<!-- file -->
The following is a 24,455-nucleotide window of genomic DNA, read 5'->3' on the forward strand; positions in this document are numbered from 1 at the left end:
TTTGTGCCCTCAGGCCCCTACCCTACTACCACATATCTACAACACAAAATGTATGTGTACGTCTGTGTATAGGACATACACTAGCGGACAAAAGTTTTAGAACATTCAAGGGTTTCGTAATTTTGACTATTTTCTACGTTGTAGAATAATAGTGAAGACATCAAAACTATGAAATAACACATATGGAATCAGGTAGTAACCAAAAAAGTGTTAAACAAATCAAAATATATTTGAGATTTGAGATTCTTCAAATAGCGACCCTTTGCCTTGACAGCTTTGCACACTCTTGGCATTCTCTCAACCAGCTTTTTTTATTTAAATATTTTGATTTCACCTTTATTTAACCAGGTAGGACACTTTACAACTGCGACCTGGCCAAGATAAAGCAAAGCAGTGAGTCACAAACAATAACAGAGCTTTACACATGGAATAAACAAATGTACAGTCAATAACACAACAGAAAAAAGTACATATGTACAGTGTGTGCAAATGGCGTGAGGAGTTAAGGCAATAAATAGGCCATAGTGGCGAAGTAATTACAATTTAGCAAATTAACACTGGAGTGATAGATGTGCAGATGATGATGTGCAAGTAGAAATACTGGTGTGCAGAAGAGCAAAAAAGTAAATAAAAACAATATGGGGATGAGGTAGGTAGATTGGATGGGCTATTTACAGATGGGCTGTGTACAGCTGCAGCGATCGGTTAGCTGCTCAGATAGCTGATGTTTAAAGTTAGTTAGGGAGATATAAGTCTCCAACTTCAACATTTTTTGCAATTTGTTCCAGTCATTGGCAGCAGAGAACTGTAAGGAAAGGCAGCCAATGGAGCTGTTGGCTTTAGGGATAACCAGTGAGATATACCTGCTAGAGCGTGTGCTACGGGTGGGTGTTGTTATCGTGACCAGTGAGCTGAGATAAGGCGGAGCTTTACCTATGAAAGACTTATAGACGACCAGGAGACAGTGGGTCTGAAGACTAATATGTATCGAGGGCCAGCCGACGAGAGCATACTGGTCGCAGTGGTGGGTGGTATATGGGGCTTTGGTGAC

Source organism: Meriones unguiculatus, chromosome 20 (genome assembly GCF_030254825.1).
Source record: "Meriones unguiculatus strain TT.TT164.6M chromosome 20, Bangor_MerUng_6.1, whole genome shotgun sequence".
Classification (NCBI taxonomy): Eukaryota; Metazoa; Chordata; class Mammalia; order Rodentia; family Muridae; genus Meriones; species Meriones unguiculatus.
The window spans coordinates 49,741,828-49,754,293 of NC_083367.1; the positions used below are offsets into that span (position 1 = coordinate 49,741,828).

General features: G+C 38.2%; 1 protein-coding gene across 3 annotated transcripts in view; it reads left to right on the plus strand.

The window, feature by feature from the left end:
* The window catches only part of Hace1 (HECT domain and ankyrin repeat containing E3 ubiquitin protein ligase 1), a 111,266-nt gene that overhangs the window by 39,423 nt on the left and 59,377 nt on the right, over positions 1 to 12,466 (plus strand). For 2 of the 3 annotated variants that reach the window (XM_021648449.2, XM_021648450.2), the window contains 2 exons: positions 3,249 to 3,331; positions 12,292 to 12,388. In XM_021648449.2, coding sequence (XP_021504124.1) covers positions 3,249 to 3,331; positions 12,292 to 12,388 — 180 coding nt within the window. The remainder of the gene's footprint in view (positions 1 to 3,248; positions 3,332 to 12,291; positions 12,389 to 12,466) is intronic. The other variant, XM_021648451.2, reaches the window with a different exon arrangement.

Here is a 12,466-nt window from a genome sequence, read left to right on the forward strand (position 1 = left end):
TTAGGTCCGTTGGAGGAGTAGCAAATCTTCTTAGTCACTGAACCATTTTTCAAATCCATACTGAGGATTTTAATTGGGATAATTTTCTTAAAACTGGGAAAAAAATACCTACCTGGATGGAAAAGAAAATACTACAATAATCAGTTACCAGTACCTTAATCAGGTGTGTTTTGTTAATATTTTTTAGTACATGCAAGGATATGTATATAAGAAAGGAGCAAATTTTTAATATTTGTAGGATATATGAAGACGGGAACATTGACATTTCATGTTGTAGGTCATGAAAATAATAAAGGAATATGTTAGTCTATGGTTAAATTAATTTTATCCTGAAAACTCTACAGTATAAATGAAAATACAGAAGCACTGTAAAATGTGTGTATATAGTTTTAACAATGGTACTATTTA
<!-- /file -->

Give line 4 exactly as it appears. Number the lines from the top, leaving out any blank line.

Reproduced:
Source record: "Meriones unguiculatus strain TT.TT164.6M chromosome 20, Bangor_MerUng_6.1, whole genome shotgun sequence".